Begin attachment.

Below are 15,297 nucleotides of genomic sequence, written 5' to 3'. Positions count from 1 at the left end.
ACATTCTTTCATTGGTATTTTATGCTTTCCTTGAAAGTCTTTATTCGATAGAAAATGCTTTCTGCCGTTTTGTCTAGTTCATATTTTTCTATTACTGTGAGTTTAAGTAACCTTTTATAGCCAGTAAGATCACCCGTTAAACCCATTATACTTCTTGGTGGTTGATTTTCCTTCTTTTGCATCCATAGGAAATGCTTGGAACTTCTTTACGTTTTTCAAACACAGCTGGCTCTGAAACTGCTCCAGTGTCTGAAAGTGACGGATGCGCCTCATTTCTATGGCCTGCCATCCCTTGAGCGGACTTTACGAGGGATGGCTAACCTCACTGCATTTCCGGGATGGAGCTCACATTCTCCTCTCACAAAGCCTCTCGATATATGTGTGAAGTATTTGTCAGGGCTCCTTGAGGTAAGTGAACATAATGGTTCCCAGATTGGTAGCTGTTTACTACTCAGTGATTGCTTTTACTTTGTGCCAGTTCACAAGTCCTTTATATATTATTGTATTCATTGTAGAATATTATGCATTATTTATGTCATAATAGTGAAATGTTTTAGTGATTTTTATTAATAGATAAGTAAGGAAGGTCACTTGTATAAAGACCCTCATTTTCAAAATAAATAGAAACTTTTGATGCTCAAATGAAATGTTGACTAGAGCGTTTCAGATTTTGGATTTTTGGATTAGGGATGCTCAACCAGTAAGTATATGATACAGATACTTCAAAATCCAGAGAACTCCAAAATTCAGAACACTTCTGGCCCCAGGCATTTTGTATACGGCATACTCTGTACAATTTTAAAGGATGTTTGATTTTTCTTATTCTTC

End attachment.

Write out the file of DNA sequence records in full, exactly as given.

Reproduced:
Below are 15,297 nucleotides of genomic sequence, written 5' to 3'. Positions count from 1 at the left end.
ACATTCTTTCATTGGTATTTTATGCTTTCCTTGAAAGTCTTTATTCGATAGAAAATGCTTTCTGCCGTTTTGTCTAGTTCATATTTTTCTATTACTGTGAGTTTAAGTAACCTTTTATAGCCAGTAAGATCACCCGTTAAACCCATTATACTTCTTGGTGGTTGATTTTCCTTCTTTTGCATCCATAGGAAATGCTTGGAACTTCTTTACGTTTTTCAAACACAGCTGGCTCTGAAACTGCTCCAGTGTCTGAAAGTGACGGATGCGCCTCATTTCTATGGCCTGCCATCCCTTGAGCGGACTTTACGAGGGATGGCTAACCTCACTGCATTTCCGGGATGGAGCTCACATTCTCCTCTCACAAAGCCTCTCGATATATGTGTGAAGTATTTGTCAGGGCTCCTTGAGGTAAGTGAACATAATGGTTCCCAGATTGGTAGCTGTTTACTACTCAGTGATTGCTTTTACTTTGTGCCAGTTCACAAGTCCTTTATATATTATTGTATTCATTGTAGAATATTATGCATTATTTATGTCATAATAGTGAAATGTTTTAGTGATTTTTATTAATAGATAAGTAAGGAAGGTCACTTGTATAAAGACCCTCATTTTCAAAATAAATAGAAACTTTTGATGCTCAAATGAAATGTTGACTAGAGCGTTTCAGATTTTGGATTTTTGGATTAGGGATGCTCAACCAGTAAGTATATGATACAGATACTTCAAAATCCAGAGAACTCCAAAATTCAGAACACTTCTGGCCCCAGGCATTTTGTATACGGCATACTCTGTACAATTTTAAAGGATGTTTGATTTTTCTTATTCTTC